Lual Mayen is a South Sudan developer based in Washington DC, who rose to international acclaim after he was featured in The Game Awards special segment – Global Gaming Citizen, which featured rising luminaries from the world of gaming.
Let’s start with a little story. Lual Mayen first saw a computer in 2007 at a refugee registration site and he was like wow! What is that? His mother replied that it was a computer. Lual would later ask his mother for one but there was no money and he soon forgot about his request. 3 years later his mother surprised him with $300 that she had secretly been saving so that her son could buy a computer.
At first, Lual did not know what exactly to do with the computer because he had nobody around him who could train him. However, after contemplating about the circumstances with which the laptop came to his life, he asked himself. “If my mother can save $300 for three years so that I can be able to buy this computer, How about me?” Lual felt inspired to start looking for ways to use his new contraption.
Lual’s first Game Experience
Lual’s first video game experience was playing Grand Theft Auto: Vice City. There were a lot of violent situations that required the player to run for their lives. This must have had a trigger effect for him and most of his refugee friends as most of them had actually survived worse violence.
That is why Lual decided that he wanted to highlight the peaceful side of things and so this quest led him to ask himself how he could create a video game for peace and conflict resolution.
This is how Salaam his first game was born.
The making of Salaam
After making that important decision Lual began to teach himself how to code, design and create his own video game from scratch. In 6 months he had a basic version of the game that he could share with people in the refugee camp. He then posted the game on Facebook and it went viral. People downloaded and shared it a lot and it opened his world to the video game community and to receiving support.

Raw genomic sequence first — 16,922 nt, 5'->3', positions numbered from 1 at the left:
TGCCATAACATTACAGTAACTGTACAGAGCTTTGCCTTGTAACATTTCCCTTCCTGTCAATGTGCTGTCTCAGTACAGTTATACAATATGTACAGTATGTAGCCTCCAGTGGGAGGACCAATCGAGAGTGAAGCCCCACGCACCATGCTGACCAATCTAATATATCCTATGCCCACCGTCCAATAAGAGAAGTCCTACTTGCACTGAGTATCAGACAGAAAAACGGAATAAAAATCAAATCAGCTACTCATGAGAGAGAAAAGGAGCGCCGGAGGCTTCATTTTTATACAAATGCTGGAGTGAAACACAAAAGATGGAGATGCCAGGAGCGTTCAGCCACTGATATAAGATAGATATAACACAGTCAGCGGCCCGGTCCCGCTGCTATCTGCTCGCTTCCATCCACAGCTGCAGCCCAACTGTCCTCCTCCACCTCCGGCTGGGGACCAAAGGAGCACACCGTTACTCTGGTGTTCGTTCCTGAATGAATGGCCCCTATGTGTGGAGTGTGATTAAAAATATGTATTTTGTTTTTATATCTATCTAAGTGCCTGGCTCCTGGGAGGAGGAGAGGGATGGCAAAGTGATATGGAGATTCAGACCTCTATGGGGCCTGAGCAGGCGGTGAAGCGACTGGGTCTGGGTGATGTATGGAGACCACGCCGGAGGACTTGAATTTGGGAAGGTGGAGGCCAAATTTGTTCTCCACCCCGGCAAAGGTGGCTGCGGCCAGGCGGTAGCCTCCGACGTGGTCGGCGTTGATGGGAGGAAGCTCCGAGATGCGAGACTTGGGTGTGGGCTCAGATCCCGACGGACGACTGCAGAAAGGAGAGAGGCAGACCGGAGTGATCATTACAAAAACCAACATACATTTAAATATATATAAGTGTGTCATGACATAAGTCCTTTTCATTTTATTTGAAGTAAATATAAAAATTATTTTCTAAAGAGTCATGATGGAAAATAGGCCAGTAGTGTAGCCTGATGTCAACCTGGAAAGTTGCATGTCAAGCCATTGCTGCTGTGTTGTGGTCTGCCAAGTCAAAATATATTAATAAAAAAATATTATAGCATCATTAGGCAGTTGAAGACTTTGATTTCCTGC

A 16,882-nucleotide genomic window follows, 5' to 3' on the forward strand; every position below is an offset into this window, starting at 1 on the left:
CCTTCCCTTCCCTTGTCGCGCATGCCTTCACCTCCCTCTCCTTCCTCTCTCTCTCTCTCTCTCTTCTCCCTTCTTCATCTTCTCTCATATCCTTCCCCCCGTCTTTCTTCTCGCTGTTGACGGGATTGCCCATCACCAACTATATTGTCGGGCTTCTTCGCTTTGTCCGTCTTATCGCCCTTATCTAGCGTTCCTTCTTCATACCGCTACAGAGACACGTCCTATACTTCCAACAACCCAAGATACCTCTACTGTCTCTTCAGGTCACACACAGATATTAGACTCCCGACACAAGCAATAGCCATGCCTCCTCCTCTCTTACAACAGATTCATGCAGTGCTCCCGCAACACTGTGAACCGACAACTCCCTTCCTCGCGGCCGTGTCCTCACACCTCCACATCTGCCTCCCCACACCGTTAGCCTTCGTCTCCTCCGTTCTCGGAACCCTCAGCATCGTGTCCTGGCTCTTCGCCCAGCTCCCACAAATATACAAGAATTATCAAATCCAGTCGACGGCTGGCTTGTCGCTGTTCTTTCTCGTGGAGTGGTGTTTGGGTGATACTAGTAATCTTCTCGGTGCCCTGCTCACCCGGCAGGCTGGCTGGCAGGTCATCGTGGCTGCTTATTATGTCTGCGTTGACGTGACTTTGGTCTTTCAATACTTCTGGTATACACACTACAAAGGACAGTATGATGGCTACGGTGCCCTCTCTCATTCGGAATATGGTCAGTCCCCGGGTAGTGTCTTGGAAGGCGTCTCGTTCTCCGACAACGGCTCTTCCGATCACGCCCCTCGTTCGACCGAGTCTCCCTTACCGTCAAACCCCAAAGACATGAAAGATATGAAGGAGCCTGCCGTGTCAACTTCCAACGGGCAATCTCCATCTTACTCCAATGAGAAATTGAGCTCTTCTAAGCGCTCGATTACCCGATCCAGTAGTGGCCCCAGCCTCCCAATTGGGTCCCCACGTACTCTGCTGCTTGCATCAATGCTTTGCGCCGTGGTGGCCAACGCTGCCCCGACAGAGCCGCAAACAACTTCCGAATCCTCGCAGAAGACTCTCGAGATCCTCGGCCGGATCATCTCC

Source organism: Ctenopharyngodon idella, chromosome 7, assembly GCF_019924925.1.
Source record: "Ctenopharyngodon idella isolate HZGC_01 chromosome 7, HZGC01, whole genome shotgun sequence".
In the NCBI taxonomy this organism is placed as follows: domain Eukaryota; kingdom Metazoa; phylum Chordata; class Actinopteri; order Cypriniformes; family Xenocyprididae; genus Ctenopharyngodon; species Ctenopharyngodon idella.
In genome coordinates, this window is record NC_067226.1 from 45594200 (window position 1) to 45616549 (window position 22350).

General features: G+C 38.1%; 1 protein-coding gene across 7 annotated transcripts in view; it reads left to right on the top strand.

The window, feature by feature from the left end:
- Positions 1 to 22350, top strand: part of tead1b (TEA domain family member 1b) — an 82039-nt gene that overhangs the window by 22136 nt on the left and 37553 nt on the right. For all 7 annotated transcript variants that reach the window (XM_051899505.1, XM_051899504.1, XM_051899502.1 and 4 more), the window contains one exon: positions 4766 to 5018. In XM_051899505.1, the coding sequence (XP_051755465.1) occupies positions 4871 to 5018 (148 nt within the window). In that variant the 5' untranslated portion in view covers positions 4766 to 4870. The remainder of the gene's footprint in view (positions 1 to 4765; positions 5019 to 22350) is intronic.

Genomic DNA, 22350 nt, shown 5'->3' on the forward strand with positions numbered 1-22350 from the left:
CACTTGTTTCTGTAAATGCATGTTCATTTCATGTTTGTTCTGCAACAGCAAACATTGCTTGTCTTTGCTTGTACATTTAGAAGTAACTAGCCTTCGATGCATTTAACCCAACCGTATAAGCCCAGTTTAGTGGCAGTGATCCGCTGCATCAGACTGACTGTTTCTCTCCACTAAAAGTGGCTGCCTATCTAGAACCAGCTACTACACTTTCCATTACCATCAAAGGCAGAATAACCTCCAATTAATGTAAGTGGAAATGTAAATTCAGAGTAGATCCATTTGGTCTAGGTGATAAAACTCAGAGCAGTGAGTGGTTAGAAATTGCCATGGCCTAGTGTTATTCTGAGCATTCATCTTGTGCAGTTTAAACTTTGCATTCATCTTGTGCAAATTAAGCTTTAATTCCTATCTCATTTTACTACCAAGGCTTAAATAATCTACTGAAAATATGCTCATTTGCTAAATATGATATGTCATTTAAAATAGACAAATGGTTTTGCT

Lual later set up a charity called Lual Mayen Foundation to help refugees. Unity has a charitable fund to make education more accessible and provide economic opportunities for underrepresented creators.
Lual filled out an application for a grant and it was quickly approved because his vision aligned with Unity’s vision. In 2021 Unity partnered with the foundation to fund a technology centre for refugees at the refugee camp in Uganda where Lual grew up.
Unity contributed $50,000 for the first year, and it will help the centre train refugees how to make games and get careers in STEM. The goal is to make it a permanent program in the long run. Through, the Uganda Ministry of Education, the foundation will create structured certificate programs that enable refugees to explore career opportunities in STEM fields.
Unity will also assist with different lab mentorships. The foundation will buy computers, set up internet access, and locate people to train the students at refugee locations in both Uganda and Kenya.
The aim is to train about 500 refugees over a couple of years. Mayen’s foundation is partnering with Western Digital’s WD Black Gaming Storage brand to provide some hard drives to refugees and Photomyne to develop a library of digital memories for refugees.
That way the refugees can remember where they came from as they prepare for successful careers in game development. Once they are successful in their various pursuits then they will be able to connect the dots and see their trajectory to success. And like Lual’s inspiring journey, we will have numerous uplifting stories to share.